Thus far, I have emphasized the content of Hemans's poem and its ideological battle against Byron. Yet, as I suggested earlier, her revision of him may be most important for its stylistic results. The reception of The Forest Sanctuary gives some clues as to why her style matters. Several journals reviewed it when it was first published, and the Edinburgh Review featured Francis Jeffrey's discussion of Hemans in 1829 upon the appearance of its second edition. The reviewers fell into two camps. The first responded to the poem in terms of its subject matter. The Monthly Magazine panned it because the critic detested Hemans's "commixture of sacred writ with that sort of poetry which is or ought to be intended for the amusement of cultivated minds." The Monthly Review, in contrast, admired her ability to "adopt subjects honourable to her delicacy" (p. 581). The critics in the second camp judged the poem purely in stylistic terms. The Literary Gazette praised her as a "sweet and elegant writer" whose poems manifested "a degree of beauty which will amply reward the reader for an attentive study" (p. 275). According to The Literary Magnet, those who read poetry "for the sake of incident" would find The Forest Sanctuary of "little interest," but those who appreciated "genius and poetical sensibility" would find it full of "those outpourings of the spirit, which have their origin in the best and most glorious feelings at our nature" (p. 289). Jeffrey's essay had nothing to say about Hemans's moral or religious views but praised the "great charm and excellence in her imagery" (p. 37). He maintained that the "the very essence of poetry" demanded that the poet present "such visible objects…as partake of the character of the emotions he wishes to excite"; for him, Hemans was "eminently a mistress of this poetical secret" (pp. 36-37).
The contrast between the camps is one between treating poetry as a vehicle of moral or religious instruction and treating it as an aesthetic object. For the second camp, the politics of normative femininity disappeared from the evaluation of The Forest Sanctuary. The style of the following stanza, which the Magnet called "exquisite," gives an idea of what they were admiring instead; it describes Inez before her death:
But the dark hours wring forth the hidden might
Which hath lain bedded in the silent soul,
A treasure all undreamt of;—as the night
Calls out the harmonies of streams that roll
Unheard by day.—It seemed as if her breast
Had hoarded energies, till then suppressed
Almost with pain, and bursting from control,
And finding first that hour their pathway free:
Could a rose brave the storm, such might her emblem be! (I.xxxv)This excerpt is a good example of Hemans's style, which is either "false stilted and trashy" or "sweet and elegant," depending on your point of view. It works by piling up poetical effects: an intricate Spenserian stanza with an altered rhyme scheme (ababccbdd), elaborate similes, frequent dashes and exclamation points, and rhetorical questions. Like the epigraphs from Schiller and Coleridge at the beginning of her poem, the accumulation of such effects in stanza after stanza signals the reader that this is poetry in capital letters.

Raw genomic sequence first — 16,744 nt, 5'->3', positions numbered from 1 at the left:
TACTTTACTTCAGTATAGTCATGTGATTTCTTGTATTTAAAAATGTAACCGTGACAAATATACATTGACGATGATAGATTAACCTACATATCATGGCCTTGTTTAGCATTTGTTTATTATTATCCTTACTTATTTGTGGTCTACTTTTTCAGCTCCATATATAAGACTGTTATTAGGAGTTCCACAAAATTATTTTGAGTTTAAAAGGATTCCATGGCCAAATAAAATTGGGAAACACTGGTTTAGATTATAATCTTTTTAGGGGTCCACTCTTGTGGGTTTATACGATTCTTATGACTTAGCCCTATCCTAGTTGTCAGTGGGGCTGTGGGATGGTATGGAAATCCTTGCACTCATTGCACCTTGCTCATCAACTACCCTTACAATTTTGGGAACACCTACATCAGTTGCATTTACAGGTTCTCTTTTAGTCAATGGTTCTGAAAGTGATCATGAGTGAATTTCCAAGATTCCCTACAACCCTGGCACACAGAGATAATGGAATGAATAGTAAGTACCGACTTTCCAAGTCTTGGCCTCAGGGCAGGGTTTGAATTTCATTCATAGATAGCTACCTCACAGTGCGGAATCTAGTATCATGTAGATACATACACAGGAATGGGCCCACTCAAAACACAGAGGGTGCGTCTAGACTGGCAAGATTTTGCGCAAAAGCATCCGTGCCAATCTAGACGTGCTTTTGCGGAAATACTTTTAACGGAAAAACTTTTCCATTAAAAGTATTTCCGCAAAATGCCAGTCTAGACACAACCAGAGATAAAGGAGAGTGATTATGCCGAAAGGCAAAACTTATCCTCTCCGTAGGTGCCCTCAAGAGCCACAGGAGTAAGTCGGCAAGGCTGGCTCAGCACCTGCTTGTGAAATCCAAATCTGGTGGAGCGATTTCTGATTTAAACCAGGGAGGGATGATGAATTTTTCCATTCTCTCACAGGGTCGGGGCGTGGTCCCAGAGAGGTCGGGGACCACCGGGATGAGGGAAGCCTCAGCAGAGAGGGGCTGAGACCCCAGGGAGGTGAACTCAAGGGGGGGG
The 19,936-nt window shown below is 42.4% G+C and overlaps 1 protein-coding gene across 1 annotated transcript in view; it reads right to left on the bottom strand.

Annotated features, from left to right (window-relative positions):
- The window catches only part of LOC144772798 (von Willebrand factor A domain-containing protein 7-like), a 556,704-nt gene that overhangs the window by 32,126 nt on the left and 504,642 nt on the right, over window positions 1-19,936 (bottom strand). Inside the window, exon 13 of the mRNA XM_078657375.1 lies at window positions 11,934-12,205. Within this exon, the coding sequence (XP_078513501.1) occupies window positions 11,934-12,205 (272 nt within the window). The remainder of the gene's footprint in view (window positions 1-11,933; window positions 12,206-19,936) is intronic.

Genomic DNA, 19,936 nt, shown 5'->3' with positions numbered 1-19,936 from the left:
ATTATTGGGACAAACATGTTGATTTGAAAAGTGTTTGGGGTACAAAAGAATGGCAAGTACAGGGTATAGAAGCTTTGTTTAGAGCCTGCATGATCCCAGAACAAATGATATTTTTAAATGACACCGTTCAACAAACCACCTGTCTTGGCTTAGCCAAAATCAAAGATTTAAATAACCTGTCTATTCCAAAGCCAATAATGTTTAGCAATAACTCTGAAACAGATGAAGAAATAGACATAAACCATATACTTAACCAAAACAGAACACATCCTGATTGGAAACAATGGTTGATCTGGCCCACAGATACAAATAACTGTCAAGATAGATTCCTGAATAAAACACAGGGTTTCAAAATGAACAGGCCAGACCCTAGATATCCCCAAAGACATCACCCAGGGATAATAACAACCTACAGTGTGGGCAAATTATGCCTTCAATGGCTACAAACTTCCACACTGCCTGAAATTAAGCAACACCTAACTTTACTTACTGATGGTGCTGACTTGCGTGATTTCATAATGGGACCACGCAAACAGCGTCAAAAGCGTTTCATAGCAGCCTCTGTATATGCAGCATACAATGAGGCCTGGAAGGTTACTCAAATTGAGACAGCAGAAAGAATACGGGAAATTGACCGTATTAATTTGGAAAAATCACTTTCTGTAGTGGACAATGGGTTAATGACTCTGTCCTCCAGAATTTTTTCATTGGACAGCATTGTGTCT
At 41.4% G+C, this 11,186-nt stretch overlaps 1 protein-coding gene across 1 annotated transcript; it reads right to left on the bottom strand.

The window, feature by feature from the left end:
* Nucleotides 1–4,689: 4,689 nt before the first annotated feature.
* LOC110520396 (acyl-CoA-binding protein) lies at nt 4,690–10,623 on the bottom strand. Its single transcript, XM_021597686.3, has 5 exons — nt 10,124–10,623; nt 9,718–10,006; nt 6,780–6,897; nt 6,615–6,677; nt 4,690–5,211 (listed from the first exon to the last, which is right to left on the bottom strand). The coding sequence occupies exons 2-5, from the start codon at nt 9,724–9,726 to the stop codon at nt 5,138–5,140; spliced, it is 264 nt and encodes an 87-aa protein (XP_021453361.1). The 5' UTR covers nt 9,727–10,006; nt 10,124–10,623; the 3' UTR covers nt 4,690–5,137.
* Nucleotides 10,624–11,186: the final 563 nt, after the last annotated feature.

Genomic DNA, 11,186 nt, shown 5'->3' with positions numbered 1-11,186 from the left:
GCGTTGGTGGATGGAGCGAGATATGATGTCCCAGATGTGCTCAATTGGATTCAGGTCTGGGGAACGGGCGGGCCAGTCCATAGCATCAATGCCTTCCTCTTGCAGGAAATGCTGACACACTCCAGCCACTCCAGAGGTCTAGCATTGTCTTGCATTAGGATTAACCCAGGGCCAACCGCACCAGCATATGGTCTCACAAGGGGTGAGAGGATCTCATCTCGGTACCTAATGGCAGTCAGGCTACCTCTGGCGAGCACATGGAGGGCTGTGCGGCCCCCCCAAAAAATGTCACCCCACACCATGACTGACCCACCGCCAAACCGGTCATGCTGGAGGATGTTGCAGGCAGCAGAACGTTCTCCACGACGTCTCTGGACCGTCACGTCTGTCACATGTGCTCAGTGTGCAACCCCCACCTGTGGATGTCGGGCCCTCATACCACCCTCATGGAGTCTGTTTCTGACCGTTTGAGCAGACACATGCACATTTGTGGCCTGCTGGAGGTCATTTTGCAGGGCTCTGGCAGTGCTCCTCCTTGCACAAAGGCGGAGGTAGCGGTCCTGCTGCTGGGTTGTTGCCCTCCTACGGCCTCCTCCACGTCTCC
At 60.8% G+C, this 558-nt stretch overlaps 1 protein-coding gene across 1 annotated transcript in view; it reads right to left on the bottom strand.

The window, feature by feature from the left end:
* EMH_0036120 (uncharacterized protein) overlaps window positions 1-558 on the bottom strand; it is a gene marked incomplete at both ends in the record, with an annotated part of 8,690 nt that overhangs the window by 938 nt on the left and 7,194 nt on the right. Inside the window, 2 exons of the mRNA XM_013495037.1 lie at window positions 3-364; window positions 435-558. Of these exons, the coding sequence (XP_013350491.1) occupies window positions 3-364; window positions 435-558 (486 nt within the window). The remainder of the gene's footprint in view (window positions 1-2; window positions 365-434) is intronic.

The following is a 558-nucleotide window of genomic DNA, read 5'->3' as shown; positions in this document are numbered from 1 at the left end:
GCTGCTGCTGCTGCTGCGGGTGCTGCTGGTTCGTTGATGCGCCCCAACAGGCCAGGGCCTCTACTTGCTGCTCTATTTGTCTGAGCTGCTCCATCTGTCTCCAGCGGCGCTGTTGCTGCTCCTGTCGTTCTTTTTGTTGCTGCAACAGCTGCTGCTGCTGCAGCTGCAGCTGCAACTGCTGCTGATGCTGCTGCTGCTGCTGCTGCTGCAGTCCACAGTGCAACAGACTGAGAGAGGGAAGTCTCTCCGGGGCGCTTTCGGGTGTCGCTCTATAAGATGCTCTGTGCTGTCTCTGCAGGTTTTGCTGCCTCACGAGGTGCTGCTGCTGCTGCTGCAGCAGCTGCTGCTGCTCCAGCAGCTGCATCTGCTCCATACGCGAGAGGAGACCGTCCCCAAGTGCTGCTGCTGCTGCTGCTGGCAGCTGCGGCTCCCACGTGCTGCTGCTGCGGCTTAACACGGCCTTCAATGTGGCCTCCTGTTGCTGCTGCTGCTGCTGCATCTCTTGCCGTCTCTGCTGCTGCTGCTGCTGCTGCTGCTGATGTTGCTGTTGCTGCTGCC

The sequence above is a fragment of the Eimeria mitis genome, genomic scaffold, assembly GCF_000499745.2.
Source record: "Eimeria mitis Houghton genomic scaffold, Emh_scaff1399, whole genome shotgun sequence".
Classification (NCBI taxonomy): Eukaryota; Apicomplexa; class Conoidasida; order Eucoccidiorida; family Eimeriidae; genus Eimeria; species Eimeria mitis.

Banal as Hemans's style may seem to some in the late twentieth century, it was a novelty in the 1820s because it fitted so comfortably into the commodification of poetry as an autonomous art form. As John Guillory has noted in his discussion of Wordsworth's 1802 Preface, the dominance of polite English in the eighteenth century as a standard for defining literariness meant that there was little essential difference between the language of most poetry and that of most prose. Yet once polite English had been disseminated widely enough that it could no longer differentiate between higher and lower uses of language, a different marker of literariness emerged: a distinctive style expressing the genius of a particular author. What looked to Byron like a derivative mix of contemporary styles looked to Jeffrey like the mark of Hemans's poetic mastery. Despite these different reactions, both were responding to the same thing: the ostentatious literariness of Hemans's style.
Hemans's style directly countered the turn that Byron's later poetry had taken. When he engaged overtly polemical and topical themes in works like Cain and Don Juan, he abandoned his earlier sentimentalism for language that was more deliberately prosaic. Part of the outrage of his later works was stylistic: they did not read the way that poetry was supposed to read. Hemans's career, in contrast, grounded the increasingly feminized status of poetry within the book trade in the work of an actual woman. Although Keats's style had seemed absurdly effeminate, her gender naturalized the equation between femininity and the increasingly marginalized genre of poetry. Yet Hemans's style had its disadvantages. One consequence of the growing marginality of poetry was the privileging of lyric as a mode that permitted the purest expression of an author's style. Lyrics best represented high culture as a realm entirely removed from the concerns of ordinary life and speech. As Hemans's career progressed, her greatest critical success came not with ambitious, politicized poems like The Forest Sanctuary but with short lyrics showcasing her style. Their subject matter was far tamer than that of her longer works, but they were more easily consumed as fine art, marked by their distinctively literary language.